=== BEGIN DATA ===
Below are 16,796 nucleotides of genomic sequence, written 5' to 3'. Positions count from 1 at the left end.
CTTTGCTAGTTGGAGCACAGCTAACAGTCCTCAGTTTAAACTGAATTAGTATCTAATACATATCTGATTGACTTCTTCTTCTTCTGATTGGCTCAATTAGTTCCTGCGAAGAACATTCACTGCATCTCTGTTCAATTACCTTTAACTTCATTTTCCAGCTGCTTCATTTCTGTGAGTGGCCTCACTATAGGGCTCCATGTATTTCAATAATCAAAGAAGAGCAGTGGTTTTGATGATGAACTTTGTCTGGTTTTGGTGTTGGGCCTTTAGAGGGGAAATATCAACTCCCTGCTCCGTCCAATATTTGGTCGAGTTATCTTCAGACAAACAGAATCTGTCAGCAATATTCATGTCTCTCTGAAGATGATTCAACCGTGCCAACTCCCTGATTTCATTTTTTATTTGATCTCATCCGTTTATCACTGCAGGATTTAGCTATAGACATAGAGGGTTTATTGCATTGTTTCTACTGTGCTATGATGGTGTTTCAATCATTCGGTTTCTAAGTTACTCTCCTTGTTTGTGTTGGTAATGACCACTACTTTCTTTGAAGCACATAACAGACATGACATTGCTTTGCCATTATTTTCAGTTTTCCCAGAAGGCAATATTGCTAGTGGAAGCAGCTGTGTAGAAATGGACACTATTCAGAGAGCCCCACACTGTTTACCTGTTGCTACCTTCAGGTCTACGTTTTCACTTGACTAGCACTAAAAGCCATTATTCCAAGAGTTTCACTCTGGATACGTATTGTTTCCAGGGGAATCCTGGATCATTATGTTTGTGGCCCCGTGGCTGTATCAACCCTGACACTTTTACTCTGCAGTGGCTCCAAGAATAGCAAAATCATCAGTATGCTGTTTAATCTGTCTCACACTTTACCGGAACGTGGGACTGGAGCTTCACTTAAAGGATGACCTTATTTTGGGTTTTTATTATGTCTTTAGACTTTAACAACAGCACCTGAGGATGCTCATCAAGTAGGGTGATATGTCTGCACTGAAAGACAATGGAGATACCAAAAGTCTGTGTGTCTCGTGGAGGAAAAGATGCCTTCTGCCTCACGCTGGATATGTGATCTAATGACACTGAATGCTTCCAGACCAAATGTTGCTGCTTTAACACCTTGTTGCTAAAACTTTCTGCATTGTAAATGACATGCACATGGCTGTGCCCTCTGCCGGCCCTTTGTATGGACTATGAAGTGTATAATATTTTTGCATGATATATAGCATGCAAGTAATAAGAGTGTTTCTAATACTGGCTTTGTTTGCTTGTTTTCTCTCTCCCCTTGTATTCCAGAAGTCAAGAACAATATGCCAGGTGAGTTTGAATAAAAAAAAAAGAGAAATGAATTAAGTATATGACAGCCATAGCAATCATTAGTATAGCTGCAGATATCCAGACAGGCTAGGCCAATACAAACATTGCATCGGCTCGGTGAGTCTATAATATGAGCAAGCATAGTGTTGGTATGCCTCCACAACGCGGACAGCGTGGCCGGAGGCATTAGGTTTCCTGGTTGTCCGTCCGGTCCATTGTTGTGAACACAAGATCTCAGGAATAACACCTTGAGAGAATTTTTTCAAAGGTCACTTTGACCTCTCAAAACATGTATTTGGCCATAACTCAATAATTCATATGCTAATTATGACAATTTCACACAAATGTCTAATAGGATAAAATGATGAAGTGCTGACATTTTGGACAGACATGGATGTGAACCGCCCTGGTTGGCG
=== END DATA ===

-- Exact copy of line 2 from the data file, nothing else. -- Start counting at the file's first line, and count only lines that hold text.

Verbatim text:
CTTTGCTAGTTGGAGCACAGCTAACAGTCCTCAGTTTAAACTGAATTAGTATCTAATACATATCTGATTGACTTCTTCTTCTTCTGATTGGCTCAATTAGTTCCTGCGAAGAACATTCACTGCATCTCTGTTCAATTACCTTTAACTTCATTTTCCAGCTGCTTCATTTCTGTGAGTGGCCTCACTATAGGGCTCCATGTATTTCAATAATCAAAGAAGAGCAGTGGTTTTGATGATGAACTTTGTCTGGTTTTGGTGTTGGGCCTTTAGAGGGGAAATATCAACTCCCTGCTCCGTCCAATATTTGGTCGAGTTATCTTCAGACAAACAGAATCTGTCAGCAATATTCATGTCTCTCTGAAGATGATTCAACCGTGCCAACTCCCTGATTTCATTTTTTATTTGATCTCATCCGTTTATCACTGCAGGATTTAGCTATAGACATAGAGGGTTTATTGCATTGTTTCTACTGTGCTATGATGGTGTTTCAATCATTCGGTTTCTAAGTTACTCTCCTTGTTTGTGTTGGTAATGACCACTACTTTCTTTGAAGCACATAACAGACATGACATTGCTTTGCCATTATTTTCAGTTTTCCCAGAAGGCAATATTGCTAGTGGAAGCAGCTGTGTAGAAATGGACACTATTCAGAGAGCCCCACACTGTTTACCTGTTGCTACCTTCAGGTCTACGTTTTCACTTGACTAGCACTAAAAGCCATTATTCCAAGAGTTTCACTCTGGATACGTATTGTTTCCAGGGGAATCCTGGATCATTATGTTTGTGGCCCCGTGGCTGTATCAACCCTGACACTTTTACTCTGCAGTGGCTCCAAGAATAGCAAAATCATCAGTATGCTGTTTAATCTGTCTCACACTTTACCGGAACGTGGGACTGGAGCTTCACTTAAAGGATGACCTTATTTTGGGTTTTTATTATGTCTTTAGACTTTAACAACAGCACCTGAGGATGCTCATCAAGTAGGGTGATATGTCTGCACTGAAAGACAATGGAGATACCAAAAGTCTGTGTGTCTCGTGGAGGAAAAGATGCCTTCTGCCTCACGCTGGATATGTGATCTAATGACACTGAATGCTTCCAGACCAAATGTTGCTGCTTTAACACCTTGTTGCTAAAACTTTCTGCATTGTAAATGACATGCACATGGCTGTGCCCTCTGCCGGCCCTTTGTATGGACTATGAAGTGTATAATATTTTTGCATGATATATAGCATGCAAGTAATAAGAGTGTTTCTAATACTGGCTTTGTTTGCTTGTTTTCTCTCTCCCCTTGTATTCCAGAAGTCAAGAACAATATGCCAGGTGAGTTTGAATAAAAAAAAAAGAGAAATGAATTAAGTATATGACAGCCATAGCAATCATTAGTATAGCTGCAGATATCCAGACAGGCTAGGCCAATACAAACATTGCATCGGCTCGGTGAGTCTATAATATGAGCAAGCATAGTGTTGGTATGCCTCCACAACGCGGACAGCGTGGCCGGAGGCATTAGGTTTCCTGGTTGTCCGTCCGGTCCATTGTTGTGAACACAAGATCTCAGGAATAACACCTTGAGAGAATTTTTTCAAAGGTCACTTTGACCTCTCAAAACATGTATTTGGCCATAACTCAATAATTCATATGCTAATTATGACAATTTCACACAAATGTCTAATAGGATAAAATGATGAAGTGCTGACATTTTGGACAGACATGGATGTGAACCGCCCTGGTTGGCG